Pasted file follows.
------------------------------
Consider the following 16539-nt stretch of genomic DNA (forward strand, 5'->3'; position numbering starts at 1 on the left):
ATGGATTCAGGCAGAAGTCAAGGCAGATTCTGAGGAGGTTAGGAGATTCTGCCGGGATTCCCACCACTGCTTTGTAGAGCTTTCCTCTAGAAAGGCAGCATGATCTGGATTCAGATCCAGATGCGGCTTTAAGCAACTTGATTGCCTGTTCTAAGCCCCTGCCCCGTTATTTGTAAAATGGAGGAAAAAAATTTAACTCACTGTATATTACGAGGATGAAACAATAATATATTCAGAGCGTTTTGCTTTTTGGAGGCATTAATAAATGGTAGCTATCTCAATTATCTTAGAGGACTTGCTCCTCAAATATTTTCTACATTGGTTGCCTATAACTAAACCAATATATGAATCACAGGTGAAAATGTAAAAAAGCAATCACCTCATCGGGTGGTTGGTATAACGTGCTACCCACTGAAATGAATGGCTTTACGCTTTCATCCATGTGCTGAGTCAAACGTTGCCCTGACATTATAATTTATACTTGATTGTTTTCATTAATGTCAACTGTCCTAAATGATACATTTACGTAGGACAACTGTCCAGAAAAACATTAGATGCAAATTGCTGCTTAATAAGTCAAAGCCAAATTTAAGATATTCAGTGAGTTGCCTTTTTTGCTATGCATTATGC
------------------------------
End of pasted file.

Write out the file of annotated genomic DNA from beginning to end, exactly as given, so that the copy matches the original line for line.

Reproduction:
Consider the following 16539-nt stretch of genomic DNA (forward strand, 5'->3'; position numbering starts at 1 on the left):
ATGGATTCAGGCAGAAGTCAAGGCAGATTCTGAGGAGGTTAGGAGATTCTGCCGGGATTCCCACCACTGCTTTGTAGAGCTTTCCTCTAGAAAGGCAGCATGATCTGGATTCAGATCCAGATGCGGCTTTAAGCAACTTGATTGCCTGTTCTAAGCCCCTGCCCCGTTATTTGTAAAATGGAGGAAAAAAATTTAACTCACTGTATATTACGAGGATGAAACAATAATATATTCAGAGCGTTTTGCTTTTTGGAGGCATTAATAAATGGTAGCTATCTCAATTATCTTAGAGGACTTGCTCCTCAAATATTTTCTACATTGGTTGCCTATAACTAAACCAATATATGAATCACAGGTGAAAATGTAAAAAAGCAATCACCTCATCGGGTGGTTGGTATAACGTGCTACCCACTGAAATGAATGGCTTTACGCTTTCATCCATGTGCTGAGTCAAACGTTGCCCTGACATTATAATTTATACTTGATTGTTTTCATTAATGTCAACTGTCCTAAATGATACATTTACGTAGGACAACTGTCCAGAAAAACATTAGATGCAAATTGCTGCTTAATAAGTCAAAGCCAAATTTAAGATATTCAGTGAGTTGCCTTTTTTGCTATGCATTATGC